[libcxx] Which headers must include other headers?

From the C++14 spec…

17.6.5.2 Headers [res.on.headers]
1 A C++ header may include other C++ headers. A C++ header shall provide the declarations and definitions
that appear in its synopsis. A C++ header shown in its synopsis as including other C++ headers shall provide
the declarations and definitions that appear in the synopses of those other headers.

I’m not 100% sure I know what this means. If a header (say… <system_error>) mentions a class (like std::string), is it required to provide the full definition for std::string, or is the forward declared template good enough? Right now, libcxx uses the forward declaration. What about entities that have specializations scattered all over the place, like std::hash? Is the unspecialized forward declaration good enough, or does the full bulk of all the std::hash specializations have to come along too?

From the C++14 spec...

17.6.5.2 Headers [res.on.headers]
1 A C++ header may include other C++ headers. A C++ header shall provide
the declarations and definitions
that appear in its synopsis. A C++ header shown in its synopsis as
including other C++ headers shall provide
the declarations and definitions that appear in the synopses of those
other headers.

I'm not 100% sure I know what this means. If a header (say...
<system_error>) mentions a class (like std::string), is it required to
provide the full definition for std::string, or is the forward declared
template good enough?

According to the standard <system_header> does not need <string> even
though the synopsis mentions it. A forward declaration is good enough.
Although <system_header> mentions string, the synopsis for that header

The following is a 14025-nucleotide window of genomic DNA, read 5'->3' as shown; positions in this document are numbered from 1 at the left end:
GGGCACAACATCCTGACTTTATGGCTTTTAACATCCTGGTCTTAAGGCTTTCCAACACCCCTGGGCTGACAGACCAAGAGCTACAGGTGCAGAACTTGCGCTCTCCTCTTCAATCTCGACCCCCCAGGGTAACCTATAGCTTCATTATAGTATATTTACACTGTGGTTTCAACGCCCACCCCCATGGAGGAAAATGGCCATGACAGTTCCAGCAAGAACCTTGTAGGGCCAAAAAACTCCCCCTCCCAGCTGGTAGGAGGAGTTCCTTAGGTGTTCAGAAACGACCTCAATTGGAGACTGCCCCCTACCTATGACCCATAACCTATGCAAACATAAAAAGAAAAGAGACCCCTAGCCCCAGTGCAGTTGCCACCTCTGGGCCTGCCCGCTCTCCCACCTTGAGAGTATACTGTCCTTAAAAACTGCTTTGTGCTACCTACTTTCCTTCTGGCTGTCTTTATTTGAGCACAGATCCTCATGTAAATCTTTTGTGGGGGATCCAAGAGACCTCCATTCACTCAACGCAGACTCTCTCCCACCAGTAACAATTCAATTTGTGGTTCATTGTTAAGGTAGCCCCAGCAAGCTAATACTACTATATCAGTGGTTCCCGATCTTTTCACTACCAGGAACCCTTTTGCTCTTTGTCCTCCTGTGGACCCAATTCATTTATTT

doesn't declare or define std::string so [res.on.headers] doesn't apply.

Right now, libcxx uses the forward declaration. What about entities that
have specializations scattered all over the place, like std::hash? Is the
unspecialized forward declaration good enough, or does the full bulk of all
the std::hash specializations have to come along too?

I don't think all of the specialization need to come along. I'm not sure
what the QoI implications are though. Could you provide some motivation as
to why you asked this question?

My motivation is that I’m running a conformance test suite on my platform (Hexagon + libcxx + libcxxabi + modified Dinkumware C library). For the portion covering <system_error>, I get a lot of failures because the test suite tries to use / instantiate std::string, and it believes that it should be able to get the template definition transitively through <system_error>.

I like the compile time benefits of a forward string declaration, I just want to be sure it’s conformant. If not, I’m fine reporting the test as faulty.

This is a minor test suite bug. <system_error> is not required to include <string>.

There are a few instances where the standard does require one header to include another. For example <utility> is required to include <initiailizer_list>. When this is so, the synopsis of one header will have the required #include of the other header (in the standard).

There are a few places in the standard that appear to have a circular dependency among the headers. Care must be taken in the implementation to not actually create a circular dependency.

Howard

My motivation is that I'm running a conformance test suite on my platform (Hexagon + libcxx + libcxxabi + modified Dinkumware C library). For the portion covering <system_error>, I get a lot of failures because the test suite tries to use / instantiate std::string, and it believes that it should be able to get the template definition transitively through <system_error>.

I like the compile time benefits of a forward string declaration, I just want to be sure it's conformant. If not, I'm fine reporting the test as faulty.

This is a minor test suite bug. <system_error> is not required to include <string>.

There are a few instances where the standard does require one header to include another. For example <utility> is required to include <initiailizer_list>. When this is so, the synopsis of one header will have the required #include of the other header (in the standard).

Funny you should mention <utility> including <initializer_list>, because libcxx currently doesn't do that :). The test suite caught that one as well, but [res.on.headers] seems much more clear cut about that one. I plan on fixing that, but I'm still in the triage and categorization phases of running the test suite.